Incoming senior enlisted leader brings blunt talk, high standards to the job
STUTTGART, Germany — When Ramon “CZ” Colon-Lopez was a freshman at Sacred Heart University in Connecticut 30 years ago, he had the fire of a future hard-charging Air Force pararescueman but lacked discipline.
“I had too much energy,” he said. “I wasn’t a bad student, but I wasn’t a focused student.”
In search of purpose, Colon-Lopez did what millions of youngsters have done for generations: he turned to the military.
Now, 29 years after joining the Air Force, Chief Master Sgt. Colon-Lopez is poised to become the military’s top enlisted service member, capping a career that has included long stints as a special operator in Afghanistan.
When he formally assumes his new duties next month as senior enlisted adviser to Chairman of the Joint Chiefs of Staff Gen. Mark Milley, Colon-Lopez will bring with him a penchant for blunt talk, a fixation on maintaining military standards and a focus on discipline that’s been honed over three decades.
As the military’s senior enlisted leader, a position established in 2005, Colon-Lopez will also be a voice to military brass on issues facing the enlisted ranks.
One focus will be connecting with the special operations community from which Colon-Lopez came, he said during an interview at his office in Stuttgart where he serves as U.S. Africa Command’s senior enlisted leader.
Numerous high-profile instances of misconduct within the ranks of the elite units over the past few years have revealed what senior special operations commanders have described as a damaged culture of discipline.
“Clearly, our special operations forces have been gunning and running pretty hard for the last two decades,” Colon-Lopez said. “There are some cracks in the armor that we have to pay close attention to.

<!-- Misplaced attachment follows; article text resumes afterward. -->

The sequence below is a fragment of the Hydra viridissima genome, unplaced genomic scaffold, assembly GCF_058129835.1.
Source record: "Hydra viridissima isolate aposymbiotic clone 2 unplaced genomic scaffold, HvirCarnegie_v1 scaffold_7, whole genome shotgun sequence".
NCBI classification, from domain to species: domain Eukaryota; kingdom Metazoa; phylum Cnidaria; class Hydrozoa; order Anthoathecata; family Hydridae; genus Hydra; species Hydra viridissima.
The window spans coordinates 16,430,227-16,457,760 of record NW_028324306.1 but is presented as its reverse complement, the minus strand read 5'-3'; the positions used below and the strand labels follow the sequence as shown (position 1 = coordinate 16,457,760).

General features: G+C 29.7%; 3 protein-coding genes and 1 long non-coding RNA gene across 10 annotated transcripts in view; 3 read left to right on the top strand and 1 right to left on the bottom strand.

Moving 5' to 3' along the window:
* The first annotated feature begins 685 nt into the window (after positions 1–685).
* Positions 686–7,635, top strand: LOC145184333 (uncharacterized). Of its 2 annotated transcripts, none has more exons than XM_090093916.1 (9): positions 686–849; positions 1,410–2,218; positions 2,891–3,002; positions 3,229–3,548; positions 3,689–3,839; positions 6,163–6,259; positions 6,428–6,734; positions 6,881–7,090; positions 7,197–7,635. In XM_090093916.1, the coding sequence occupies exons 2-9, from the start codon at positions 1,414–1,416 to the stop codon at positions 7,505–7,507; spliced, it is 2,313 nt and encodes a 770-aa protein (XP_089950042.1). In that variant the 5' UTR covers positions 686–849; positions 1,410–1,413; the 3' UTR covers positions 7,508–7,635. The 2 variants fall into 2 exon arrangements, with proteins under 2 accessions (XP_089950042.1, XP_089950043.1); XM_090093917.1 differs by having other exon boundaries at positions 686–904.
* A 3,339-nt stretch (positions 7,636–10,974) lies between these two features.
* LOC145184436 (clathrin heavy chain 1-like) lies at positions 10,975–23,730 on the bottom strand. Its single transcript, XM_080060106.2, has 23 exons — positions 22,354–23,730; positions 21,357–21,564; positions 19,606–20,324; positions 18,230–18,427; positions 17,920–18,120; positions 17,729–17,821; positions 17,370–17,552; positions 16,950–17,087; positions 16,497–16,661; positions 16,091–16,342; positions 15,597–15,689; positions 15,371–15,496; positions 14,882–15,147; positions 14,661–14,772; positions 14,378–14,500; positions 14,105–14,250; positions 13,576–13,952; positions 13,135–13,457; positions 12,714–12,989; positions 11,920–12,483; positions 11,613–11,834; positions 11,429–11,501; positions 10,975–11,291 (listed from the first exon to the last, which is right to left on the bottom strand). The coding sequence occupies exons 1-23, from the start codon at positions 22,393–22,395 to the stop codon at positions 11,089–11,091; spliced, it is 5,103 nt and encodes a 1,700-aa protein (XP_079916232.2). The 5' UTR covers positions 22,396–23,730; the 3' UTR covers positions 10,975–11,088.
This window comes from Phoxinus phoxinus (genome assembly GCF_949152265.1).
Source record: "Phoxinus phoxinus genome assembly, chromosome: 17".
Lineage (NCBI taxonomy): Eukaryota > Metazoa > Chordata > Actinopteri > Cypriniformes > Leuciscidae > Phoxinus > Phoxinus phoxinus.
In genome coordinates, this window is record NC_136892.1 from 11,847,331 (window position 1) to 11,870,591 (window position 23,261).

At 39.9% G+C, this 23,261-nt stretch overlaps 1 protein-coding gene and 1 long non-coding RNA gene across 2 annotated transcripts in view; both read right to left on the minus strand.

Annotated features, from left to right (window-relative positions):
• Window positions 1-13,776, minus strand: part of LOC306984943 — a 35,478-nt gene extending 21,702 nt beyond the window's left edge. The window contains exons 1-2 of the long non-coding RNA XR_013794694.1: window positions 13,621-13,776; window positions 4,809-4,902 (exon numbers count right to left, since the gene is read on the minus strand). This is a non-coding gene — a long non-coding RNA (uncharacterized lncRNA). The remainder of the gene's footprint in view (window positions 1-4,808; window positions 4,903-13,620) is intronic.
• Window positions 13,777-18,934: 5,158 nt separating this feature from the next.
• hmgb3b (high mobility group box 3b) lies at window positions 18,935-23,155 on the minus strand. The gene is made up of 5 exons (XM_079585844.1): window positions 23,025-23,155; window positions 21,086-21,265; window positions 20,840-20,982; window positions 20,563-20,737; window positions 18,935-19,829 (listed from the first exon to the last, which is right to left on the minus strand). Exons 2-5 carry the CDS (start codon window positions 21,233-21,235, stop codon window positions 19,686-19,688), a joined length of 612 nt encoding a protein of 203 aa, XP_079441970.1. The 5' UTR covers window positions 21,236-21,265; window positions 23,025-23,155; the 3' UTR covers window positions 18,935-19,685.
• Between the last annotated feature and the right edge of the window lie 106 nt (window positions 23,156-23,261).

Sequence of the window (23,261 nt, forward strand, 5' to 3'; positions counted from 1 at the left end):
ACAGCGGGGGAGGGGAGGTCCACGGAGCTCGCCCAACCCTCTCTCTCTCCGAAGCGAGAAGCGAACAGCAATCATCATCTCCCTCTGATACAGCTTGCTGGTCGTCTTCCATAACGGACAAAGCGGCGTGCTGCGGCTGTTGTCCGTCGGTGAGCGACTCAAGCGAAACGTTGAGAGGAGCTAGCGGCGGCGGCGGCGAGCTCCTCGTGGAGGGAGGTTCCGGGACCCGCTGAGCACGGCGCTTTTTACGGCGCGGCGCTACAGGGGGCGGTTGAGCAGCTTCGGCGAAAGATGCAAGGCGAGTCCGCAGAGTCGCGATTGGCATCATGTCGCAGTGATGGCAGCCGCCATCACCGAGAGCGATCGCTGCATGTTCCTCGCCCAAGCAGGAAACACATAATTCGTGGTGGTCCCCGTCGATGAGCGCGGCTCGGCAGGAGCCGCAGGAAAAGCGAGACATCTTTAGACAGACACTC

“By virtue of credibility and being a member of that community, I think it is going to facilitate a lot of the conversations,” Colon-Lopez said.
Discipline and standards Service members curious about Colon-Lopez’s priorities can look to his writings on leadership and conduct.
Known in Air Force circles for his essays on “carnivore leadership” – an idea that involves a push to exceed standards – Colon-Lopez has written at length on the dangers of rewarding mediocrity.
“We have sunk down a slope of entitlement and selfishness that has eroded the honor of being a U.S. service member,” he wrote to his airmen while serving in 2013 as command chief of the 18th Wing at Kadena Air Force Base in Japan. “This false sense of self-worth and value to the organization is a product of many years of leadership ignoring weak performers and failing to help them become productive Airmen.”
When it comes to underperformers, “Mediocrity must be killed and mediocracy overthrown,” he said at the time.
In a similar vein, Colon-Lopez is unlikely to advocate for relaxing military grooming standards or granting “waivers in order to be lazy and non-compliant.”
“Always make it a point to look your best upon waking up. Do not spout excuses when you fall short of a standard,” he wrote in one of his leadership essays.